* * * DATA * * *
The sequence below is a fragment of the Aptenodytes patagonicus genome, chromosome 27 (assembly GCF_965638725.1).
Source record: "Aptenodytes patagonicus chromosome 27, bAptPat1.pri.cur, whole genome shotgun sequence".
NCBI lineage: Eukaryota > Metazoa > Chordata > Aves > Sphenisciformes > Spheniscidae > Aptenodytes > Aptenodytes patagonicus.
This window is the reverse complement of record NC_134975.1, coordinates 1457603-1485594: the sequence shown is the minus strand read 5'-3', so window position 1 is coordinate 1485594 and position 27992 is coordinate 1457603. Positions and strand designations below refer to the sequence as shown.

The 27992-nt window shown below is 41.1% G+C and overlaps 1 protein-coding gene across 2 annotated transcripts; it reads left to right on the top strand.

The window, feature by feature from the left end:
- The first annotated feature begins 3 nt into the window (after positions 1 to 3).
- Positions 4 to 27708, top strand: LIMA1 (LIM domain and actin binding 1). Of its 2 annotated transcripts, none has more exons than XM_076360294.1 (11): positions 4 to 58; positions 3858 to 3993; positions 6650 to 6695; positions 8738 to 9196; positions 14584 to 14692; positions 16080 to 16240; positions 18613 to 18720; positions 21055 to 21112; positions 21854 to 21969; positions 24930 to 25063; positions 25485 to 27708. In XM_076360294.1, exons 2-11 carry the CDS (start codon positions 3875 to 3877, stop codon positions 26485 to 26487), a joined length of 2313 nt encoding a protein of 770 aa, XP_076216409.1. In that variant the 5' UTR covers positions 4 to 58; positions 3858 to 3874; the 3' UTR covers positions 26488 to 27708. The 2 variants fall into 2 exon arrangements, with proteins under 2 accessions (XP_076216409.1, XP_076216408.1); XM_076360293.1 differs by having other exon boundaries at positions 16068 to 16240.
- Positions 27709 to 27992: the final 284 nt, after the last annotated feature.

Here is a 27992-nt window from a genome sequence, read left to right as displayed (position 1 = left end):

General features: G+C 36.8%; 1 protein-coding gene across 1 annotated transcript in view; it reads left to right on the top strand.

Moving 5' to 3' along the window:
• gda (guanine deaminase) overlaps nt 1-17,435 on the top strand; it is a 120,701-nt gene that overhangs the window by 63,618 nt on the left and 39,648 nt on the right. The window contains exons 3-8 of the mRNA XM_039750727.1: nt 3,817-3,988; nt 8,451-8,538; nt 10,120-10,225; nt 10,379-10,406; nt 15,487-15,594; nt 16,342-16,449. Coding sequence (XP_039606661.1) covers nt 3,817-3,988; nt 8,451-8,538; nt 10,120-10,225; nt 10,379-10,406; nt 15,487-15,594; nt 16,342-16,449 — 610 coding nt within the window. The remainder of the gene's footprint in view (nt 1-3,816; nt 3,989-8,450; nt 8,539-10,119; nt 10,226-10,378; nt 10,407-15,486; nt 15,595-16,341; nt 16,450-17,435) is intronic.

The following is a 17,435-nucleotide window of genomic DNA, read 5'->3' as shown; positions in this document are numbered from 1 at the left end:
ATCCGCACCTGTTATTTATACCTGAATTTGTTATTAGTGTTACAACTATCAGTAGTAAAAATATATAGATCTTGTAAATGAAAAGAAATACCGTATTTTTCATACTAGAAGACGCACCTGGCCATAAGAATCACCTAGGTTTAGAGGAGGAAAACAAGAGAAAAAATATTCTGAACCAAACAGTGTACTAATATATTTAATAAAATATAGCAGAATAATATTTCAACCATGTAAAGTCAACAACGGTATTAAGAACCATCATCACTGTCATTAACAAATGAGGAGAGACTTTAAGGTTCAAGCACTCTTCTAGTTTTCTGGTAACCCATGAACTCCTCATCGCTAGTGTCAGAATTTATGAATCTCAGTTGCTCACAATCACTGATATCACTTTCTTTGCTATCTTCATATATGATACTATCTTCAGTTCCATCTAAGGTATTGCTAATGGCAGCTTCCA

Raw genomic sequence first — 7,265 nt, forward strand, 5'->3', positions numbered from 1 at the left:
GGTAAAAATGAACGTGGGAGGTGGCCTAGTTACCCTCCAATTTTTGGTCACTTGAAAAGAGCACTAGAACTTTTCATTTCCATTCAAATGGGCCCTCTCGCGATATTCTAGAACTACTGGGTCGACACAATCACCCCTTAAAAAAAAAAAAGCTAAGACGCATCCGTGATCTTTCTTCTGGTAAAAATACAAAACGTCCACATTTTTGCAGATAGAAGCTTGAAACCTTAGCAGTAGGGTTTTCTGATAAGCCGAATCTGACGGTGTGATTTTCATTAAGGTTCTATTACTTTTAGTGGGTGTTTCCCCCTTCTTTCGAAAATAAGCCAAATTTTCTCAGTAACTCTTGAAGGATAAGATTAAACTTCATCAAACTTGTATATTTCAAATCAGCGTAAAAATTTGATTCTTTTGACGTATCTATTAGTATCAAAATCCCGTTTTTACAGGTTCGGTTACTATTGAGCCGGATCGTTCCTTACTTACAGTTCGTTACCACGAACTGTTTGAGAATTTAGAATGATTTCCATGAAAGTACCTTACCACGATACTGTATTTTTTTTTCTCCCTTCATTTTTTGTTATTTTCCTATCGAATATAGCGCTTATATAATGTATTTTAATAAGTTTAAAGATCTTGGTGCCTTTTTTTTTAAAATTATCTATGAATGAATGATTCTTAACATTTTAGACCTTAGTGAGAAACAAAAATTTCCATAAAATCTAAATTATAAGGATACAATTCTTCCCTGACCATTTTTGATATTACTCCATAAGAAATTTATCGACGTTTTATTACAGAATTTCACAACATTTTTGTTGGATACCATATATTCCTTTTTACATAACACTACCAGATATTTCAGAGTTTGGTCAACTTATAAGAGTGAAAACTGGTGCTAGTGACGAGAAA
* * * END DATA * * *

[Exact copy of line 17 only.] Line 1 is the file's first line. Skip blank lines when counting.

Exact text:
GGTAAAAATGAACGTGGGAGGTGGCCTAGTTACCCTCCAATTTTTGGTCACTTGAAAAGAGCACTAGAACTTTTCATTTCCATTCAAATGGGCCCTCTCGCGATATTCTAGAACTACTGGGTCGACACAATCACCCCTTAAAAAAAAAAAAGCTAAGACGCATCCGTGATCTTTCTTCTGGTAAAAATACAAAACGTCCACATTTTTGCAGATAGAAGCTTGAAACCTTAGCAGTAGGGTTTTCTGATAAGCCGAATCTGACGGTGTGATTTTCATTAAGGTTCTATTACTTTTAGTGGGTGTTTCCCCCTTCTTTCGAAAATAAGCCAAATTTTCTCAGTAACTCTTGAAGGATAAGATTAAACTTCATCAAACTTGTATATTTCAAATCAGCGTAAAAATTTGATTCTTTTGACGTATCTATTAGTATCAAAATCCCGTTTTTACAGGTTCGGTTACTATTGAGCCGGATCGTTCCTTACTTACAGTTCGTTACCACGAACTGTTTGAGAATTTAGAATGATTTCCATGAAAGTACCTTACCACGATACTGTATTTTTTTTTCTCCCTTCATTTTTTGTTATTTTCCTATCGAATATAGCGCTTATATAATGTATTTTAATAAGTTTAAAGATCTTGGTGCCTTTTTTTTTAAAATTATCTATGAATGAATGATTCTTAACATTTTAGACCTTAGTGAGAAACAAAAATTTCCATAAAATCTAAATTATAAGGATACAATTCTTCCCTGACCATTTTTGATATTACTCCATAAGAAATTTATCGACGTTTTATTACAGAATTTCACAACATTTTTGTTGGATACCATATATTCCTTTTTACATAACACTACCAGATATTTCAGAGTTTGGTCAACTTATAAGAGTGAAAACTGGTGCTAGTGACGAGAAA